Through the eyes of his nine-year-old self, Kenneth Branagh saw his mother as a ‘warrior queen’, fighting to keep her family safe during the Troubles in Northern Ireland. Which is why he chose Outlander star Caitriona Balfe to portray her in his autobiographical film, Belfast
Through the eyes of his nine-year-old self, Kenneth Branagh saw his mother as a ‘warrior queen’, fighting to keep her family safe during the Troubles in Northern Ireland.
Which is why he chose Outlander star Caitriona Balfe to portray her in his autobiographical film, Belfast.
Branagh described his Ma as ‘very alive’, and spoke of the ‘electrical passion’ between his parents — ‘at least seen through a child’s eyes, and through my 50-year distance’.
He laughed as he recalled seeing ‘plates fly across the kitchen’ when his parents argued.
When Balfe, 42, first read the screenplay for Branagh’s heartfelt, celluloid memoir — a gripping story shot in black and white about growing up in a close-knit community as the streets erupted in sectarian violence in 1969 — she found there was something instantly familiar about Branagh’s Ma.
‘I was like: ‘I know this woman!’ I think there’s a certain thread that runs through all Irish mammies. She is this quietly authoritative person, but on the flip side, there’s a childlike quality to her, where she’s so in fear of losing what she has,’ said Balfe, who last year became a mother herself.
There are a couple of moments in Belfast, which opens next Friday (January 21), which epitomise the idealised way a nine-year-old might choose to see his parents.
Balfe in a short-sleeved blouse, leaning against a wall, looking like a cross between Audrey Hepburn and Julie Christie. Jamie Dornan, as Pa, walking down the street like he’s Steve McQueen or Paul Newman.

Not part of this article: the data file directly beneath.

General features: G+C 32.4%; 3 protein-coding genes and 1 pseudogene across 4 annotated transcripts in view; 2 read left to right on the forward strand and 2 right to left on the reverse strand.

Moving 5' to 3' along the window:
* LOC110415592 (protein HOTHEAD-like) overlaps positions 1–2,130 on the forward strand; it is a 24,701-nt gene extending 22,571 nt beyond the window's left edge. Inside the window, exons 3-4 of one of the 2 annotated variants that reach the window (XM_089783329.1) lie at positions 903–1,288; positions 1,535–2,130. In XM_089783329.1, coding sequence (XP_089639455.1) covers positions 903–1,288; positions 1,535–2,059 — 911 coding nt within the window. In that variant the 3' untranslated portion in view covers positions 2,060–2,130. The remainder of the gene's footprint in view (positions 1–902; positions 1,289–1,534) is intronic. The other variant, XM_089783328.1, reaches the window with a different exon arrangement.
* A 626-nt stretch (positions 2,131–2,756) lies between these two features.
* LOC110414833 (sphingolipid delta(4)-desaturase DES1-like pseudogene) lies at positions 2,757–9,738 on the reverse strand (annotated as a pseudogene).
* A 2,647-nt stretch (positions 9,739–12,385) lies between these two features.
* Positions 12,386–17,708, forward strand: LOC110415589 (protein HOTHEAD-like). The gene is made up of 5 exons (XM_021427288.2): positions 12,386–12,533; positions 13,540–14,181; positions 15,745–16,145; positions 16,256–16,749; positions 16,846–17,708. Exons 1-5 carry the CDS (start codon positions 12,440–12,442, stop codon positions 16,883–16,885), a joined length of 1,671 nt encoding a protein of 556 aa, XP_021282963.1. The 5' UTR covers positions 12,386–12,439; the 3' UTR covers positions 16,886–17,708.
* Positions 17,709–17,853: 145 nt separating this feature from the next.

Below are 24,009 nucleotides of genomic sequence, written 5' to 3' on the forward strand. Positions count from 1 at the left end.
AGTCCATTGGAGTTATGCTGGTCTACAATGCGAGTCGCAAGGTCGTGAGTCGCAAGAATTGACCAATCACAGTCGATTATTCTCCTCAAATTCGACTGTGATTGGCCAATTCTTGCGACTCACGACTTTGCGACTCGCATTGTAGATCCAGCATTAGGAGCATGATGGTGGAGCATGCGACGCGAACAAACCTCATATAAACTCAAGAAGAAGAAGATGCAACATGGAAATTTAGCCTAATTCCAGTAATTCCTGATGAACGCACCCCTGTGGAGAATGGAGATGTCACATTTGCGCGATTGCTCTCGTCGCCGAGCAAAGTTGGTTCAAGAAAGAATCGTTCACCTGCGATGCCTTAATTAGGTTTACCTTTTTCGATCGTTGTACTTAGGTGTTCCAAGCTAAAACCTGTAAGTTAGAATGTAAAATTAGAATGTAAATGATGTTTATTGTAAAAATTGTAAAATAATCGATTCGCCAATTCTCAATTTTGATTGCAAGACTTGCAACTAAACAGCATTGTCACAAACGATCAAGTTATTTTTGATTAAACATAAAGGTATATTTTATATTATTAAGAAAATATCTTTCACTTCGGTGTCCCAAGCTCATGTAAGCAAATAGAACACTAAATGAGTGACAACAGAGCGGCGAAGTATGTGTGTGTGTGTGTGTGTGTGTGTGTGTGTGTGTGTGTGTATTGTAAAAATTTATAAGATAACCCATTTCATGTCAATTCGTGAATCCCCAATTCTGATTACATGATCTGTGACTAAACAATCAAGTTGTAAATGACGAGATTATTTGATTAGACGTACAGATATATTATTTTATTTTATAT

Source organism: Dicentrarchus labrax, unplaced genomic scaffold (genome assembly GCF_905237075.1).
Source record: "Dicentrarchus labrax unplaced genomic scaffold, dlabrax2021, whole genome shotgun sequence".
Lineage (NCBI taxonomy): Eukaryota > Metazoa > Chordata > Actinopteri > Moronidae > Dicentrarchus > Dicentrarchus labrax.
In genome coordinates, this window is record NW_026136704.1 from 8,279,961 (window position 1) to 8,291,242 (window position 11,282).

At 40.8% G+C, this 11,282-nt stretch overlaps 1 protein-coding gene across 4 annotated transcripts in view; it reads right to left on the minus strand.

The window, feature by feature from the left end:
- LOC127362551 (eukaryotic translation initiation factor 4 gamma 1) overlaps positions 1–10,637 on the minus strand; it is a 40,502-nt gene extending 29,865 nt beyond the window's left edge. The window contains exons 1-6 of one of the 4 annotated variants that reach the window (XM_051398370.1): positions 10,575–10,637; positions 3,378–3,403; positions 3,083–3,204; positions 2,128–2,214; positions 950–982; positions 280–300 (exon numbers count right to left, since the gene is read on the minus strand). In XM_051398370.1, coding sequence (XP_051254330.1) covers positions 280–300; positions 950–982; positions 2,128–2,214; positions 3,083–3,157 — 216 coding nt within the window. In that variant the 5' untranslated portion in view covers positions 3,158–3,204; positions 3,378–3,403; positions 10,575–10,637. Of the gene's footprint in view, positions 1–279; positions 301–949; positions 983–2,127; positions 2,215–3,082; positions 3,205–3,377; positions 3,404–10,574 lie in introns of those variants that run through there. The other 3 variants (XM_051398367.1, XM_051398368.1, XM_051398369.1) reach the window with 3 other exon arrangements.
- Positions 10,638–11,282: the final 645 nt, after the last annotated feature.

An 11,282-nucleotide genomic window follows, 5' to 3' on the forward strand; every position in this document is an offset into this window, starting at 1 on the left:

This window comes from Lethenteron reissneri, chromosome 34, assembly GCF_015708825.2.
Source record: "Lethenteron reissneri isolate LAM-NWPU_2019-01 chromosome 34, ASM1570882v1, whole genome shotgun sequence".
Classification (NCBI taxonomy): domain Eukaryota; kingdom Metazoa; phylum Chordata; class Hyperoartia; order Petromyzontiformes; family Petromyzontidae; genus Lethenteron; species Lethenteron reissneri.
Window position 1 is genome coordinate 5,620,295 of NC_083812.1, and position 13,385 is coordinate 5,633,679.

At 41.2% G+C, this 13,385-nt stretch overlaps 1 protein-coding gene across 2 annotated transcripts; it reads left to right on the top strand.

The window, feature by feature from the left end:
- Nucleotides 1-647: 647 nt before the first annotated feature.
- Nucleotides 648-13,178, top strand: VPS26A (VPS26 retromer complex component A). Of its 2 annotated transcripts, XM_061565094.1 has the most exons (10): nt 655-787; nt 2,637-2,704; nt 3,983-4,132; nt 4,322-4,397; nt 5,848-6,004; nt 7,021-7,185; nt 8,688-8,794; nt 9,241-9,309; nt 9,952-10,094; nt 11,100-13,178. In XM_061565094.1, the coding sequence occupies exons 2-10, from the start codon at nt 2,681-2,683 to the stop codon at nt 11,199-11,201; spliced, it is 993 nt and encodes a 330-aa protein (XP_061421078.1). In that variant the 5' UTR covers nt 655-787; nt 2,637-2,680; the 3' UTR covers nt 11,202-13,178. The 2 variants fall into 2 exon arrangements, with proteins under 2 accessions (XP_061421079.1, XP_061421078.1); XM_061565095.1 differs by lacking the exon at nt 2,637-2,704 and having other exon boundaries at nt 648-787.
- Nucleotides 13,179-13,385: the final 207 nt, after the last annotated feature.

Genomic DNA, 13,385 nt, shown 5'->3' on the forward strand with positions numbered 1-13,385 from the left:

‘There was this passion between them that was indisputable,’ Branagh said.
But before he could offer roles to Balfe and Dornan — and Judi Dench and Ciaran Hinds, as his paternal Granny and Pops — he had to find the right young actor to portray the film’s version of him. ‘If we couldn’t find the boy, there was no point in making it.’
Jamie Dornan (left) stars as “Pa” and Caitriona Balfe (right) stars as “Ma” in director Kenneth Branagh’s Belfast
Casting zeroed in on Jude Hill, 11, who lives in the province with his family. And those instincts were correct, because Hill steals every scene he’s in.
Balfe told me she spent as much time as possible with Hill before shooting began, to create chemistry between them.
Then Branagh had her, Dornan, Dench and Hinds in a room for a few days, to talk about their childhoods. Their shared experiences established a bond between them ‘and it very quickly made us all know each other on a very intimate level’, she said.
The actress was born in Dublin; but when she was very young, she and her six siblings moved close to the Irish border, where her father was a police sergeant.
The proximity to Belfast was to prove useful when tackling the accent for the movie. ‘It’s one I grew up listening to. It’s one we used to do as kids, joking around and stuff.’
Then Branagh had her, Dornan, Dench and Hinds in a room for a few days, to talk about their childhoods. Their shared experiences established a bond between them ‘and it very quickly made us all know each other on a very intimate level’, she said
She came to acting late — she was in her late 20s when she gave up a career as a runway model to act. Outlander’s now in its sixth season; soon she’ll prepare to shoot a seventh, playing time-travelling heroine Claire Fraser.
Three years ago, she won acclaim for her performance opposite Christian Bale in Ford v Ferrari. But Belfast is her biggest feature film role to date. This week she was nominated as best supporting actress in the Screen Actors Guild awards, an important precursor to the Oscars. The film’s also finding favour with BAFTA voters.
But although Belfast has brought Balfe fame, the highlight has been working with Judi Dench, ‘and it will be, forever’, she insisted.